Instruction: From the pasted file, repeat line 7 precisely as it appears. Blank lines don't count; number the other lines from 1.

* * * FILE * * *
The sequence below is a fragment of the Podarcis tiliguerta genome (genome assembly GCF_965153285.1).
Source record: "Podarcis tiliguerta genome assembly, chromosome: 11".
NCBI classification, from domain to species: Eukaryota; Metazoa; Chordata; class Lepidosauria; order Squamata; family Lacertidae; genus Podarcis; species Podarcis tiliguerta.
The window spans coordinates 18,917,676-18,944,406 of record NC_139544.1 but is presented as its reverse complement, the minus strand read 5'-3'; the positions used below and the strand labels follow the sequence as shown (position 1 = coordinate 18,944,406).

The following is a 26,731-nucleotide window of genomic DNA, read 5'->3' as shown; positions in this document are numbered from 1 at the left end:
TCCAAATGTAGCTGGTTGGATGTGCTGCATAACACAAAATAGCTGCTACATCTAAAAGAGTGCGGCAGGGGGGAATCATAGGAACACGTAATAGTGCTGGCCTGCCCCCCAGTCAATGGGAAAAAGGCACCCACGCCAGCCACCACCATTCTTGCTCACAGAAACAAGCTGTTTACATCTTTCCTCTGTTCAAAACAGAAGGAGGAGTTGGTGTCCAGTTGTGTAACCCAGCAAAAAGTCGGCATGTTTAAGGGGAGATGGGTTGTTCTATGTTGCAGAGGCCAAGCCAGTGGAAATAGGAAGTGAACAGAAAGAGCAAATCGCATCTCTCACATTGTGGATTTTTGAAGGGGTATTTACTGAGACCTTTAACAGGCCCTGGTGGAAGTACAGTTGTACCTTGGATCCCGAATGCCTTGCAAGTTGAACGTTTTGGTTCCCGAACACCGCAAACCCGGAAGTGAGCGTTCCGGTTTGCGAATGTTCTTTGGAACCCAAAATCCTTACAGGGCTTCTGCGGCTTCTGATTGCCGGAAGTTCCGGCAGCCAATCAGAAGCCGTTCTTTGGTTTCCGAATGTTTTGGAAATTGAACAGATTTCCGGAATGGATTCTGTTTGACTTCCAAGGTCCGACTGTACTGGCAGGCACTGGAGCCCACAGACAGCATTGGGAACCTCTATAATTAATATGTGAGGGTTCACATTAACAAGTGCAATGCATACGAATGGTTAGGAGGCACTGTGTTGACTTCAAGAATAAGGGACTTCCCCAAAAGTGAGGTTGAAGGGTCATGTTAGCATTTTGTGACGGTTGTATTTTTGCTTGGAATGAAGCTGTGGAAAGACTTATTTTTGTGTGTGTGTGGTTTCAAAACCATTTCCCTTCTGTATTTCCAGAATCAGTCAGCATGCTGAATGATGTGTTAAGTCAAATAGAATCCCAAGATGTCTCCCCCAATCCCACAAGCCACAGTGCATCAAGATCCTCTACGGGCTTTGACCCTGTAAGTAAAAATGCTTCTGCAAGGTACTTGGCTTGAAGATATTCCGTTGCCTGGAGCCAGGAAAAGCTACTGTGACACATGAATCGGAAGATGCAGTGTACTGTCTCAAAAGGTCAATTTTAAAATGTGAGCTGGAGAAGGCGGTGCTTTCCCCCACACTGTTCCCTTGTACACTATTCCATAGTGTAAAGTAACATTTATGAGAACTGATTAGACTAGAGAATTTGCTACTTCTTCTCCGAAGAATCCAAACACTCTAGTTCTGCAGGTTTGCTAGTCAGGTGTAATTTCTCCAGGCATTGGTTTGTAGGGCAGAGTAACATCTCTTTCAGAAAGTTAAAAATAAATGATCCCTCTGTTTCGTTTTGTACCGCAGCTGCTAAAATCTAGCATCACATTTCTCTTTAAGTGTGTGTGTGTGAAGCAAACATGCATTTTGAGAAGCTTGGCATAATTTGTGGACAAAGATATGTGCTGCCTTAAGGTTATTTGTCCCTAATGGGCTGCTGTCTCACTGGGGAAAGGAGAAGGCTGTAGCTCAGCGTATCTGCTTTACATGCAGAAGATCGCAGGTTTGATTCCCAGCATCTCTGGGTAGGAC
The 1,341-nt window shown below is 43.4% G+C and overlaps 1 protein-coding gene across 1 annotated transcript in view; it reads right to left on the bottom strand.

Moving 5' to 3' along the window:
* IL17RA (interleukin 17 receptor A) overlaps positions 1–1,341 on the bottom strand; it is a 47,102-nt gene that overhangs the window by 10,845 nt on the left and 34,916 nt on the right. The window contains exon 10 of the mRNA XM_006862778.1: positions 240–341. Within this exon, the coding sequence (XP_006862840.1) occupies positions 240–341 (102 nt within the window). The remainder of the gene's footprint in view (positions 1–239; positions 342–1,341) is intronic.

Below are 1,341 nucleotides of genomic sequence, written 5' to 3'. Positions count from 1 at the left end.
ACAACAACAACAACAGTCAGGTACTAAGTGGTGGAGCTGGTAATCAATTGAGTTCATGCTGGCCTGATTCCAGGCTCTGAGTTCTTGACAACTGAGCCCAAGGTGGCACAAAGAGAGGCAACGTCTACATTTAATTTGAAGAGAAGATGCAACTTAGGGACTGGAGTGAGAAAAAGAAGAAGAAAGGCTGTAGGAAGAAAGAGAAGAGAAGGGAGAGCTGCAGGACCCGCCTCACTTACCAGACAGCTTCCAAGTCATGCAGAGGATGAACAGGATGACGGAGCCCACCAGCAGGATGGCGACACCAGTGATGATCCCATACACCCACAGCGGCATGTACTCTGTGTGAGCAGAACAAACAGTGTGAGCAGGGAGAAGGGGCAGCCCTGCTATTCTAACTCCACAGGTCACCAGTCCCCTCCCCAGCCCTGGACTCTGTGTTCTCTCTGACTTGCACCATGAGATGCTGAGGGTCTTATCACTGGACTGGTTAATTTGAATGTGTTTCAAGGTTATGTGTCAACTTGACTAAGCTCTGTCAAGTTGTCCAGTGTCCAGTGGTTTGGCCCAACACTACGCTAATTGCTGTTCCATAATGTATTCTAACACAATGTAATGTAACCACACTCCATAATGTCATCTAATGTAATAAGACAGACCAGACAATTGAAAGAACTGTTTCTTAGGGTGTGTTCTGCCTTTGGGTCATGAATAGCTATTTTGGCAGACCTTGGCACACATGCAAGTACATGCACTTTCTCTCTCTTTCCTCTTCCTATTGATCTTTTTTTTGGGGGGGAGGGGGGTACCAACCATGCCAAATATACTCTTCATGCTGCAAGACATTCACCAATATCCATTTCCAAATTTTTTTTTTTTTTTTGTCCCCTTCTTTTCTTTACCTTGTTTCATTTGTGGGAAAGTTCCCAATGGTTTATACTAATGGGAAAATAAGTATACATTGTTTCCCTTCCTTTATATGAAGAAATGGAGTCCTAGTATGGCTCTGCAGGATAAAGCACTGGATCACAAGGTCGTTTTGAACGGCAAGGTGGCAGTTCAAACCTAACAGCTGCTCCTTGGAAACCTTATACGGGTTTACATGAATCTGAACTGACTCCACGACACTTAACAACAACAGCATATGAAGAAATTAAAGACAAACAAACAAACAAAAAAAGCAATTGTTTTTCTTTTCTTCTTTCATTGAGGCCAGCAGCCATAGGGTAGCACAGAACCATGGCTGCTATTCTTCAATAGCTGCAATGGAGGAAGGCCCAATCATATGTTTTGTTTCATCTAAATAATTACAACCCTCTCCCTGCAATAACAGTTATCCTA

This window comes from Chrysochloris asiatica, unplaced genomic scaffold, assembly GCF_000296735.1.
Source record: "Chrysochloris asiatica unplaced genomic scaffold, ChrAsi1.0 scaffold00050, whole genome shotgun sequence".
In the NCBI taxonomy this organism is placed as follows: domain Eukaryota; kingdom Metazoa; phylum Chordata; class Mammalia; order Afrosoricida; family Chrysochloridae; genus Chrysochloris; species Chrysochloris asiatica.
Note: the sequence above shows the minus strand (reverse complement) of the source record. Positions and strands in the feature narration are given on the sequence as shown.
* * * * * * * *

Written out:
The 1,341-nt window shown below is 43.4% G+C and overlaps 1 protein-coding gene across 1 annotated transcript in view; it reads right to left on the bottom strand.